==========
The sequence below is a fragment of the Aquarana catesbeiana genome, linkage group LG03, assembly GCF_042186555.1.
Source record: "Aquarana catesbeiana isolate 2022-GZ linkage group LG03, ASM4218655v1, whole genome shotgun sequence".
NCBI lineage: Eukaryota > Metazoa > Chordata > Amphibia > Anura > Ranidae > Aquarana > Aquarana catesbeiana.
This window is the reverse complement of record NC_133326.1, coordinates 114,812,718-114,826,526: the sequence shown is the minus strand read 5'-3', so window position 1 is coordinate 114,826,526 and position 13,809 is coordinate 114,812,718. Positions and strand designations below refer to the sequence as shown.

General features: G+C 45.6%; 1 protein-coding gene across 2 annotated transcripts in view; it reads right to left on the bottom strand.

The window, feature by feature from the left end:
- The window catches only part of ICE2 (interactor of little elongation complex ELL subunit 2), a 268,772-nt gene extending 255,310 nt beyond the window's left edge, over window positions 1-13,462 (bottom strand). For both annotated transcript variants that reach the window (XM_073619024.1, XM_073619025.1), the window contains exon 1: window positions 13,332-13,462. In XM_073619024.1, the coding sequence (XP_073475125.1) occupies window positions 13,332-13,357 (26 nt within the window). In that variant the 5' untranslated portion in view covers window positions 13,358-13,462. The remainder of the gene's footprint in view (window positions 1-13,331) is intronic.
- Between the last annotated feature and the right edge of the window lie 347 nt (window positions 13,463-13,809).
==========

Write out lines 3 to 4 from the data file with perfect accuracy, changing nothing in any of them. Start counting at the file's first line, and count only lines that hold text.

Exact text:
NCBI lineage: Eukaryota > Metazoa > Chordata > Amphibia > Anura > Ranidae > Aquarana > Aquarana catesbeiana.
This window is the reverse complement of record NC_133326.1, coordinates 114,812,718-114,826,526: the sequence shown is the minus strand read 5'-3', so window position 1 is coordinate 114,826,526 and position 13,809 is coordinate 114,812,718. Positions and strand designations below refer to the sequence as shown.